are used to draw the eye to appreciate a building in its entirety. Architecture is a leading idea
in Plotinus's account of beauty for Plotinus the beauty of the sensuous realm is hardly the most
important kind of beauty. Yet he has something valuable to say about it, and for Proclus
mathematics and geometry are the means by which the motion of bodies can be applied toward
the dialectical movement of understanding toward nous [36].
9. MEDIVAL ERA
The principles that underlie the medieval thinkers work are: The use of logic, dialectic, and
analysis to discover the truth, known as ratio. Respect for the insights of ancient philosophers.
The obligation to co-ordinate the insights of philosophy with theological teaching and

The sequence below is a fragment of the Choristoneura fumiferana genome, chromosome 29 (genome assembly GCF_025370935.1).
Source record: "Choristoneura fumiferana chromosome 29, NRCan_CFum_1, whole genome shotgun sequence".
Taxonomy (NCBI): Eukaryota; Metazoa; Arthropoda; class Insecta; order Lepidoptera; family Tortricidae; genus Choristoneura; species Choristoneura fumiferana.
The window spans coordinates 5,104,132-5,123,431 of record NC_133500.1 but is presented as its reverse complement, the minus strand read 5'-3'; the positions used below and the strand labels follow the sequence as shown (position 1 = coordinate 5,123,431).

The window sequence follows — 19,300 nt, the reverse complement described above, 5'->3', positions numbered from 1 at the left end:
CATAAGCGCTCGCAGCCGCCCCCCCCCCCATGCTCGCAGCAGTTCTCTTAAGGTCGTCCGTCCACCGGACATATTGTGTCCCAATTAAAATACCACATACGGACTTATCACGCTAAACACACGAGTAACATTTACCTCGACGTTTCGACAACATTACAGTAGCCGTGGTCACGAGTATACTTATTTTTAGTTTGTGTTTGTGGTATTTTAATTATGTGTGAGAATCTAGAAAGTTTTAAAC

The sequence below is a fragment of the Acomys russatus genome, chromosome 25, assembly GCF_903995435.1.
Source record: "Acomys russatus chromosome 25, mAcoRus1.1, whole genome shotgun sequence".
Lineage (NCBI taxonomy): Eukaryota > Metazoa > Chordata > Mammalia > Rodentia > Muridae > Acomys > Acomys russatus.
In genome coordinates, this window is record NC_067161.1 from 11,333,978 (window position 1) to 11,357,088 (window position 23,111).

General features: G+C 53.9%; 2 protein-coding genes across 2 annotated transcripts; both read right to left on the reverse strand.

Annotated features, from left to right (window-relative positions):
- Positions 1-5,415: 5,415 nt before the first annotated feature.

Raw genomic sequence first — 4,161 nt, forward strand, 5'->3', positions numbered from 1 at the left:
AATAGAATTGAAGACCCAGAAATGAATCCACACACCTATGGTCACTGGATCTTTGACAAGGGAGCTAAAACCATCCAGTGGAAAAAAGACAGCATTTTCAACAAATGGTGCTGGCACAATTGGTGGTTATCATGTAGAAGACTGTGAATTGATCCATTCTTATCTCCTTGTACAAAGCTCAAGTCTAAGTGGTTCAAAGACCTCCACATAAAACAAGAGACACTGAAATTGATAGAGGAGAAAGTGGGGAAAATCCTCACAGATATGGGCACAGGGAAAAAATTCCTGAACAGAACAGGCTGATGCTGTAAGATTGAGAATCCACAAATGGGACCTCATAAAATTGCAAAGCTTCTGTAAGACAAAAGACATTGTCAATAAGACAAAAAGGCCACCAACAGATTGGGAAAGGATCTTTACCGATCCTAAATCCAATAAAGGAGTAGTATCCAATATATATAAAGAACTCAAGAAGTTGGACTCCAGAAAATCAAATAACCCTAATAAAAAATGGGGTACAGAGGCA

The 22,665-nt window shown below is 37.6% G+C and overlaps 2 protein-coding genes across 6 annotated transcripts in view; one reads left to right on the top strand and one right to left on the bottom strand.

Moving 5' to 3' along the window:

revelation. Medieval philosophers provided significant contributions to aesthetic theory during
the middle ages. Certain topics, such as proportion, light, and symbolism, played important
roles in medieval aesthetics, and they will be given prominence in this article. Proportion was
particularly important for architecture [37]. Boethius said that the idea of numbers seen as the
origin and point of return of all things, that is to say, fundamentally, a certain idea of the
universe based on the power of number. The form of the markers, square or circular, could vary
with the time-period, as could their color. The majority of the numbers concerned are the plane
numbers according to the theory of Boethius, but there is also, in each field, a number that is
solid a pyramid to be precise, as well as Al-Kindi authored works on a number of important
mathematical subjects, including arithmetic, geometry, the harmony of numbers, lines and
multiplication with numbers, relative quantities, measuring proportion. In geometry he wrote
on the theory of parallels [38][39]. Architecture in classification of sciencesnof al-Farabi is a